Before working on graphics, I was involved with Craig Chambers's Cecil research group. The Cecil group researches issues in programming language design and implementation, particularly with respect to OO languages.
As a member of the Cecil group, I developed predicate dispatching with Craig and Mike Ernst, originally as a way to unify the language constructs of ML-style pattern matching and Cecil-style multiple dispatch. In many modern programming languages, a call to a function name can resolve to one of several possible implementations at runtime, depending on some aspect of the dynamic program state. The applicability of each implementation is controlled via some language feature (such as an ML pattern or an OO type hierarchy). Predicate dispatching makes applicability explicit by guarding each implementation with a logical predicate over class tests and arbitrary program expressions. Predicate dispatching turns out to be a powerful generalization and unification of method selection techniques in many programming languages, and a useful framework in which to understand and compare these languages.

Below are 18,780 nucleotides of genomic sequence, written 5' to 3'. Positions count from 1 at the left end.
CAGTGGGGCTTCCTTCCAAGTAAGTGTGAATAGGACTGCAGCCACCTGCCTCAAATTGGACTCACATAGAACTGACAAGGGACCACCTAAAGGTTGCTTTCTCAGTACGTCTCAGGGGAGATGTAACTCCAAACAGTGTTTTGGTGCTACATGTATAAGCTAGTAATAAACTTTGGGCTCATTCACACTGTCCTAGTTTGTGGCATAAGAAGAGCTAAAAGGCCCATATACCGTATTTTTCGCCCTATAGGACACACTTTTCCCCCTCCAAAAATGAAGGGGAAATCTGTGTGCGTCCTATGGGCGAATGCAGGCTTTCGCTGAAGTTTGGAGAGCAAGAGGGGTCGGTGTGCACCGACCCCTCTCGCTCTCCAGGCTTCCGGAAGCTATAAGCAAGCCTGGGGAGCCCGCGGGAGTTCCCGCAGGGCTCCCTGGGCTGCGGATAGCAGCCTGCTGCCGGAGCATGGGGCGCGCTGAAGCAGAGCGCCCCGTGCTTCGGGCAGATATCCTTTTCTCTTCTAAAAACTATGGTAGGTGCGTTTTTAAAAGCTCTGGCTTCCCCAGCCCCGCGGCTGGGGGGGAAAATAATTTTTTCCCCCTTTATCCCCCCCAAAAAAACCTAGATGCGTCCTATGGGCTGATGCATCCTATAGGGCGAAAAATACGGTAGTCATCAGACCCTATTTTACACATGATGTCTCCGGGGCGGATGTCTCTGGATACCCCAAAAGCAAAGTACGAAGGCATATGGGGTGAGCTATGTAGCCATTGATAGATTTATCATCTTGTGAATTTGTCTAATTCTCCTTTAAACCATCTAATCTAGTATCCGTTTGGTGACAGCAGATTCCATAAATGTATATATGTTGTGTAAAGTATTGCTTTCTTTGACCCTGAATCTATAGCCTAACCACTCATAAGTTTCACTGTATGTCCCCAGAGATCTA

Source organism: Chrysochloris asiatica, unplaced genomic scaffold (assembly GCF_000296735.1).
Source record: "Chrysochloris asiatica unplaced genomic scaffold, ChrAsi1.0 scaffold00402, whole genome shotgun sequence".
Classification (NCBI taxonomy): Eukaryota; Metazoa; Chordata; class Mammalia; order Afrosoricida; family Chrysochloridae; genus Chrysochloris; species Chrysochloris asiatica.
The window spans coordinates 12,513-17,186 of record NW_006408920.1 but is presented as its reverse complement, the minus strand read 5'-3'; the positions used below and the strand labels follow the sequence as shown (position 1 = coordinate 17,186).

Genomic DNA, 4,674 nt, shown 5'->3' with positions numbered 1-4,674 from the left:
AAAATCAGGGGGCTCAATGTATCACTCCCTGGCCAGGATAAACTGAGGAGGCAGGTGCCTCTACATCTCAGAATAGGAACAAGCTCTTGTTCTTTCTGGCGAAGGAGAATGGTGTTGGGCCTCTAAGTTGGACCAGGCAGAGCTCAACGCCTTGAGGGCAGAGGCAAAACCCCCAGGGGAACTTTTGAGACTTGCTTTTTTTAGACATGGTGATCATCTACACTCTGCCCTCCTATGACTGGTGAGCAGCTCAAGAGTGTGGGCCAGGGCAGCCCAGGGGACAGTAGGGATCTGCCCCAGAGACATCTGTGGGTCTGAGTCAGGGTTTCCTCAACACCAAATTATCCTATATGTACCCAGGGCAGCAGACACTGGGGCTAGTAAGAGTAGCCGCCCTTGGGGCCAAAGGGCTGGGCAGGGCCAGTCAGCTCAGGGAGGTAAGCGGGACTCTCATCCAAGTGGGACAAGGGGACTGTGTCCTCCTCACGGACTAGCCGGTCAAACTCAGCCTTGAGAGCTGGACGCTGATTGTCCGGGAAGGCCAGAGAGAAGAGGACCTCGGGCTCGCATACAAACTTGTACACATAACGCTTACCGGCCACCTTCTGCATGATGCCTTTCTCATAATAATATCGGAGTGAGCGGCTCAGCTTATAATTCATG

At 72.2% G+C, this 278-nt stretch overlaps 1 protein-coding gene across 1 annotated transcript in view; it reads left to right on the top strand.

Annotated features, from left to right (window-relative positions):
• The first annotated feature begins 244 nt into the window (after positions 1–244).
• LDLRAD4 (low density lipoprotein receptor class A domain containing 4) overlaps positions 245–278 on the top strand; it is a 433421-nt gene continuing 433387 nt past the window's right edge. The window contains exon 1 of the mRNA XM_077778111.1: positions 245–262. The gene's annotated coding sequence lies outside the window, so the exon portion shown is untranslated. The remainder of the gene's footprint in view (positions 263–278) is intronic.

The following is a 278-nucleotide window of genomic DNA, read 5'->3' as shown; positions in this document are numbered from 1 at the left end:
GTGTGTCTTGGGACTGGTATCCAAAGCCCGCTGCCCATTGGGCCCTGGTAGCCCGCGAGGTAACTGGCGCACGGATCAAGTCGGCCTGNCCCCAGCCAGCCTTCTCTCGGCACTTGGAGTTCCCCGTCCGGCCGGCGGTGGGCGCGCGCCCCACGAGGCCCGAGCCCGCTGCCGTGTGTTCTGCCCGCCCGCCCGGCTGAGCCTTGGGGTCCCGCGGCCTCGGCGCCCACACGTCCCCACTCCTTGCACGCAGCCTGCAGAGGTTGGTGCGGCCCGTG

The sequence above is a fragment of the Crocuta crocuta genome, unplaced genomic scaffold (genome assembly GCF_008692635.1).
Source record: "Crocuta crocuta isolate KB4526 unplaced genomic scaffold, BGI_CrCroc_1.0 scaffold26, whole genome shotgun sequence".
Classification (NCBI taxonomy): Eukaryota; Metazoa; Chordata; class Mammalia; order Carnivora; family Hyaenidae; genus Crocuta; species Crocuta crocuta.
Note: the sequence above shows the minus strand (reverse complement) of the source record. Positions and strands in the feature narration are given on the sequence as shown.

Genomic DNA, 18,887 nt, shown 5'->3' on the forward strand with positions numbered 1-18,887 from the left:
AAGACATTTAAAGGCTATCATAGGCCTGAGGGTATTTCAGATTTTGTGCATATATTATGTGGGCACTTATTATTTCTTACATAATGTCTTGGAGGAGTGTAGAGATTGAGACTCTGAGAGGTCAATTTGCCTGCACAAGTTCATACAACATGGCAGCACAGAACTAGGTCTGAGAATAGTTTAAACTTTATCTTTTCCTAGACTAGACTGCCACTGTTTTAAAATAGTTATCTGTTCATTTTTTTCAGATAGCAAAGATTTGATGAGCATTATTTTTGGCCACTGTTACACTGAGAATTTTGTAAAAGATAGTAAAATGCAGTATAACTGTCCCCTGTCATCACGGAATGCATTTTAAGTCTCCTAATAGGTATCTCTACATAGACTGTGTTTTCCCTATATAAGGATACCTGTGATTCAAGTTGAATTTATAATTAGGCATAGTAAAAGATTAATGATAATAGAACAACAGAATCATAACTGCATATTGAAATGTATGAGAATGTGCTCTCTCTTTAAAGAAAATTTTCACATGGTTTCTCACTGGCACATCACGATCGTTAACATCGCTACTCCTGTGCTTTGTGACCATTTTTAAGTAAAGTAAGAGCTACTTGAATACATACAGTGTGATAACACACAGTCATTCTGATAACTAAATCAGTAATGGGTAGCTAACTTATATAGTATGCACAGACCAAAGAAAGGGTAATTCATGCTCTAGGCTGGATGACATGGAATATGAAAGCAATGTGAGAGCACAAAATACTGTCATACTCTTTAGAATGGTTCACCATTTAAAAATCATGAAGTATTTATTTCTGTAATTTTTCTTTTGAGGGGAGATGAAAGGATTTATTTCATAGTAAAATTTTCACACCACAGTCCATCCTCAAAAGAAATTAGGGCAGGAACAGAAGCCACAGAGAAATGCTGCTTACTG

I feel that there is still a massive gulf between our ability to conceive of solutions to computational problems and the usefulness of our tools for expressing those solutions. Programming languages are so incredibly complex relative to the programs they are used to express. My (ongoing) goal in this research area is to make the process of programming as simple as possible. This has ramifications in language design, compiler design, environments, and support tools.